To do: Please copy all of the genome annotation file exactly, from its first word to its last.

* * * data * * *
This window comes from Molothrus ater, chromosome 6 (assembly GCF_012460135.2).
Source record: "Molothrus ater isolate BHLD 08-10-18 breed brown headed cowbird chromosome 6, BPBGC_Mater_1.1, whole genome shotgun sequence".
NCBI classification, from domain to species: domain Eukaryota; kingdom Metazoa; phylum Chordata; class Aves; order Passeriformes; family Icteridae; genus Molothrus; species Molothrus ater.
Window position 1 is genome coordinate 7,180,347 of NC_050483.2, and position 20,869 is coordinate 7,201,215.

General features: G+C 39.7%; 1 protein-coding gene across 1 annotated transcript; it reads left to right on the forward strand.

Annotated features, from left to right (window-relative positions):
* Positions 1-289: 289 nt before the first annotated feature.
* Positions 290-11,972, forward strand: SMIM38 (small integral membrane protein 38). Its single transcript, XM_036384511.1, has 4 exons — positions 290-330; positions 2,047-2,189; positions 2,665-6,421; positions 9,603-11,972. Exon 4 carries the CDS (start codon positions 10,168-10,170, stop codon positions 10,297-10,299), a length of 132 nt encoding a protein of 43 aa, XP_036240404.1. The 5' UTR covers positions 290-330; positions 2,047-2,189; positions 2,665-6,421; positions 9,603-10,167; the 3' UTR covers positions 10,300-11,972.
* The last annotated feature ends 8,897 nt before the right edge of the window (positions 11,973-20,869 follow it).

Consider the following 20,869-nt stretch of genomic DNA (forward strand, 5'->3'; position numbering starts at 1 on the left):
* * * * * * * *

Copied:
This window comes from Molothrus ater, chromosome 6 (assembly GCF_012460135.2).
Source record: "Molothrus ater isolate BHLD 08-10-18 breed brown headed cowbird chromosome 6, BPBGC_Mater_1.1, whole genome shotgun sequence".
NCBI classification, from domain to species: domain Eukaryota; kingdom Metazoa; phylum Chordata; class Aves; order Passeriformes; family Icteridae; genus Molothrus; species Molothrus ater.
Window position 1 is genome coordinate 7,180,347 of NC_050483.2, and position 20,869 is coordinate 7,201,215.

General features: G+C 39.7%; 1 protein-coding gene across 1 annotated transcript; it reads left to right on the forward strand.

Annotated features, from left to right (window-relative positions):
* Positions 1-289: 289 nt before the first annotated feature.
* Positions 290-11,972, forward strand: SMIM38 (small integral membrane protein 38). Its single transcript, XM_036384511.1, has 4 exons — positions 290-330; positions 2,047-2,189; positions 2,665-6,421; positions 9,603-11,972. Exon 4 carries the CDS (start codon positions 10,168-10,170, stop codon positions 10,297-10,299), a length of 132 nt encoding a protein of 43 aa, XP_036240404.1. The 5' UTR covers positions 290-330; positions 2,047-2,189; positions 2,665-6,421; positions 9,603-10,167; the 3' UTR covers positions 10,300-11,972.
* The last annotated feature ends 8,897 nt before the right edge of the window (positions 11,973-20,869 follow it).

Consider the following 20,869-nt stretch of genomic DNA (forward strand, 5'->3'; position numbering starts at 1 on the left):